BLOOMFIELD, NJ — A Bloomfield resident has had a short film of his accepted for admission to the 15th annual Garden State Film Festival, in Atlantic City.
The film is by Brian Parks who wrote, directed and acts in “Narrow and Wide,” a 10-minute short.
“I did it with a friend,” Parks said recently. “It is about two bumbling detectives. He’s ‘Wide’ and I’m ‘Narrow.’ It’s suppose to be in film noir style.”
The film has inner dialogue, Parks explained, so the audience gets to hear what each character thinks about his partner. It is none-too complimentary.
“We’re looking for a watch a guy lost,” Parks said. “But the guy finds the watch himself. That’s basically it. It was something I was thinking about for a web series.”
Parks, 37, has been a township resident for 10 years. He grew up in Palisades Park and attended Montclair State University where he majored in theater and minored in film.
“Narrow and Wide” is not his first foray into the filmmaking. His first was “The Lemonade Stand.” That was made seven years ago.
“I was a little too ambitious,” he said of that effort. “I was over my head. At heart, I’m a performer. I like to write. Technically, there was a lot more stuff involved. It’s as if you can’t be prepared enough.”
Again, “The Lemonade Stand” involves two partners working together at the same job.
These characters are out of work when someone shows them a newspaper story about a kid who made a lot of money selling lemonade. Needless to say, the characters are on their way.
“But we’re adults,” Parks said. “Who wants to buy lemonade from an adult?”
The characters share another trait. They are both wacky, he said.
Wackiness is what Parks likes. His father, who was a stand-in for the singer Eddie Fisher on an early TV show, got him and his brother Chris hooked on Laurel and Hardy, Buster Keaton and similar comedians. He and his brother had a comedy routine called Cap and Derby, the names of their characters.
“My heart is in the old-time comedy,” Parks said. “I’m trying to bring it back, in a way. Stan Laurel is one of my biggest idols. You never saw his name on a credit for writing. You had to read about that.”
He especially appreciates a Laurel and Hardy short called “The Music Box” and thinks it is the best comedy short ever made.
“It won an Oscar for best short,” he said.
“The Music Box” won the first-ever Oscar for live-action short in 1932.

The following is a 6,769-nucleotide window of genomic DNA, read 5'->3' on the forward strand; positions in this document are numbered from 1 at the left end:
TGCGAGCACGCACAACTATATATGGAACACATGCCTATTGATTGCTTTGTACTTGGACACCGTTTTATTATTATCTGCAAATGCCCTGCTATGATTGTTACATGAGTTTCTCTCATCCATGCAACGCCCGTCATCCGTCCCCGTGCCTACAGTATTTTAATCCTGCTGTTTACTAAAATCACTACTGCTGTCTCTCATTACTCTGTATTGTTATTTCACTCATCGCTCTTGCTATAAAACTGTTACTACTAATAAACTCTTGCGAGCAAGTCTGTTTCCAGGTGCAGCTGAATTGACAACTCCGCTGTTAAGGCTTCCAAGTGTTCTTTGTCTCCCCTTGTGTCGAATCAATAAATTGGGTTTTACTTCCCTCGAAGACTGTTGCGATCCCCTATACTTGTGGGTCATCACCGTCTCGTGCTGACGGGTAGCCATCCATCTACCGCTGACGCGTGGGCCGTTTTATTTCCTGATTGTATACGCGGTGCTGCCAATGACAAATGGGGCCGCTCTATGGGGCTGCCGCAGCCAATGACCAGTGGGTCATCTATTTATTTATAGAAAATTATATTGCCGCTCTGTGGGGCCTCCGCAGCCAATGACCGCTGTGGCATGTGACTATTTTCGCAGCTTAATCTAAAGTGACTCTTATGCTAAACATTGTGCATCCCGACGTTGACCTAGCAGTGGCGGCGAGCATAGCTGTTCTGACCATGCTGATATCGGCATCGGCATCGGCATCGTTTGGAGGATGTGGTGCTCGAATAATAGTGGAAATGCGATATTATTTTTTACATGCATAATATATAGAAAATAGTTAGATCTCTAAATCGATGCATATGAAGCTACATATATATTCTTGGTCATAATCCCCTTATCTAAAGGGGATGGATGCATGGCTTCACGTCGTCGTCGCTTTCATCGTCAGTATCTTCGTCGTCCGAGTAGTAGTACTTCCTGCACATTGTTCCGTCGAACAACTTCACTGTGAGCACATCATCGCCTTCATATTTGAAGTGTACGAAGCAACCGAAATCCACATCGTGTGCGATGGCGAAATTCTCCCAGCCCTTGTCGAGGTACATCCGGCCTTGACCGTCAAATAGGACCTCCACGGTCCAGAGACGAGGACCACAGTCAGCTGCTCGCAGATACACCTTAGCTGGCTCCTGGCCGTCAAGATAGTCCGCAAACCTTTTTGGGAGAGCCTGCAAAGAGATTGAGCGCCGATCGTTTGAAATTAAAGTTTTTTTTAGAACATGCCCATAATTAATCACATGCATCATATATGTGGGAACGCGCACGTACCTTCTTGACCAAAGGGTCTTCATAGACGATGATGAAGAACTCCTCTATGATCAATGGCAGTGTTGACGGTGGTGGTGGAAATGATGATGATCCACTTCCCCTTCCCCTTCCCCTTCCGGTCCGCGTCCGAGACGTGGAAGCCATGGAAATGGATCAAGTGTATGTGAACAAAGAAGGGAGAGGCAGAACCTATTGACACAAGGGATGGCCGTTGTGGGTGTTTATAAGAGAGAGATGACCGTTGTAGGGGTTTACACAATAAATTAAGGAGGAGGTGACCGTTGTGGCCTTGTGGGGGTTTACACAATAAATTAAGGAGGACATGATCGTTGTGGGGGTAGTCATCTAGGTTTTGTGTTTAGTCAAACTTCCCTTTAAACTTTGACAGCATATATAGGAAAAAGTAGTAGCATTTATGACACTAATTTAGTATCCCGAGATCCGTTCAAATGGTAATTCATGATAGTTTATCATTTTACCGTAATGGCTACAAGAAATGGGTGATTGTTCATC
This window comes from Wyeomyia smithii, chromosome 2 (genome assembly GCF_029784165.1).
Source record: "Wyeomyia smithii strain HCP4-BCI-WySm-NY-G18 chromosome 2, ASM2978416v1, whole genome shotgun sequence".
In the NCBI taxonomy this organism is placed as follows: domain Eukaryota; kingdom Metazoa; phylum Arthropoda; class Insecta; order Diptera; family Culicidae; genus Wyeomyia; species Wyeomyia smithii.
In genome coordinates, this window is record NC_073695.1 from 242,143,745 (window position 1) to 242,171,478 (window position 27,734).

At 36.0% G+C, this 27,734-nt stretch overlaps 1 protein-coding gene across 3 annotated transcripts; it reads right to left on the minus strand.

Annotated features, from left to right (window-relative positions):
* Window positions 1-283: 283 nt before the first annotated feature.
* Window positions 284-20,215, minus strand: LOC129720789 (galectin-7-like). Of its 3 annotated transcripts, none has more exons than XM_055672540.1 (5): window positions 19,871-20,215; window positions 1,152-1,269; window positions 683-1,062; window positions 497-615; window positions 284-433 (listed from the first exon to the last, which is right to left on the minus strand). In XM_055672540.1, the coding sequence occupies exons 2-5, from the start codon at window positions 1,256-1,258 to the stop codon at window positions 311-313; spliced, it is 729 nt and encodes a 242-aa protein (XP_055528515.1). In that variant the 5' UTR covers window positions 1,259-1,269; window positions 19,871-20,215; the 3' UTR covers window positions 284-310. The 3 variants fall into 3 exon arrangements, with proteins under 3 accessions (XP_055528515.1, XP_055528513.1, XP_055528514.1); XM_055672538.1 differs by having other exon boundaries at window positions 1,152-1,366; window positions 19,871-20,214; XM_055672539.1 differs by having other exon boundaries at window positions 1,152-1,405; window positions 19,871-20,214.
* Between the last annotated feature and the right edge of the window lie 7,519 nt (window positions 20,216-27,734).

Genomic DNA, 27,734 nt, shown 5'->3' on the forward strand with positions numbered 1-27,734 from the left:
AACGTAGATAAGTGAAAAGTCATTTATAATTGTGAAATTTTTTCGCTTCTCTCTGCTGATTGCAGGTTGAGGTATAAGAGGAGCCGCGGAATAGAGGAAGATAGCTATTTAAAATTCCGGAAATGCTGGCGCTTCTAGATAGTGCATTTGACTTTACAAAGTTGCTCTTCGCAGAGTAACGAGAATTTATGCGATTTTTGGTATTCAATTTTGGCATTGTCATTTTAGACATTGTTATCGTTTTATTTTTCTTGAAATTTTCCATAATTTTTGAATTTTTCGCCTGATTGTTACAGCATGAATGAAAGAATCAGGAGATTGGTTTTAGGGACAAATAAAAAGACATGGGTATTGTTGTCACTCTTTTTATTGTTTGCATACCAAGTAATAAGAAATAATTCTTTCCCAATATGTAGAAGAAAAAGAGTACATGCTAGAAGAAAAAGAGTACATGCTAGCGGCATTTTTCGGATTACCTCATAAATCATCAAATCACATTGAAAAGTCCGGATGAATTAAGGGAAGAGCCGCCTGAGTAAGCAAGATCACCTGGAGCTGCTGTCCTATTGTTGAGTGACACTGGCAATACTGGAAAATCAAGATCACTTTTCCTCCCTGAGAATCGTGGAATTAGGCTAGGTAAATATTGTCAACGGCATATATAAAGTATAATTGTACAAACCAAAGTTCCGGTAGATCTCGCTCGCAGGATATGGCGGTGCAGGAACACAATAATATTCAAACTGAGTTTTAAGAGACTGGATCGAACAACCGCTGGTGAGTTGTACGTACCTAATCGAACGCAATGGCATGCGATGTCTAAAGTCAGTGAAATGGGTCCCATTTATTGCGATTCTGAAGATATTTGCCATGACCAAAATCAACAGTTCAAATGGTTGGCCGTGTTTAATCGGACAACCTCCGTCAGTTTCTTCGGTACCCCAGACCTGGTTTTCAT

After “The Lemonade Stand,” Parks wrote, directed and acted in “Oh Baby.”
“Oh Baby” is about two adults babysitting,” Parks said. “This time we were babysitters. A friend going out with his wife asks us to babysit.”
On a stroll with the baby, the carriage gets away from the sitters and rolls down a hill in plain sight of the terrified parents.
“In short order, they catch up to us and fire us,” Parks said.
As if cursed, while walking dejectedly away the duo bump into another baby carriage and cause that one to roll down a hill, too The film was accepted by the Garden State Film Festival.
Parks has already won at the Garden State Film Festival. This was two years ago with a comedy short that he wrote, directed and appears as a cameo. But the script started as a comedy sketch for the stage and the comedy group Take Car Now, in which he performs.
“The idea involved too many characters,” he said. “We play all the parts. It involved too many characters and too many locations. I thought it would make a better film than a stage sketch. It’s about a guy who is hired to walk people from their car to their front door.”
He said “Door Walker” did so well that he made a sequel.
“People would see it and suggest wacky jobs,” he said. “A friend suggested ‘The Dog Namer.’ People hire this guy to name their dog. We shot it and are editing it now. A friend plays the character.”
Parks directs this film and only has a cameo role.
But for Parks, the filmmaking, in spite of the success, is not his goal.
“My main focus is writing and acting,” he said. “I’ve put together clips to make a reel for myself.”
He said if he had to pick filmmaking or acting, he would want to perform.
“A lot of comics write their own stuff,” he said. “One agent thought I was great and funny but she wasn’t doing any comedy. Actors are always trying to fit in.”
But not all of the movie characters Parks likes would be considered wacky. He also likes Steve McQueen, Harrison Ford and James Cagney.
“I do have interests besides comedy,” he said. “But as far as comedy goes, I just have a feeling that it is hard to find comedies that parents and their children can watch together. I’m a sucker for a happy ending.”
“Narrow and Wide” will be screened April 2, at 12:30 p.m., at Resorts Casino. A webseries which Parks has made, “The Adventures of Mr. Silent,” can be view at www.parksbros.net.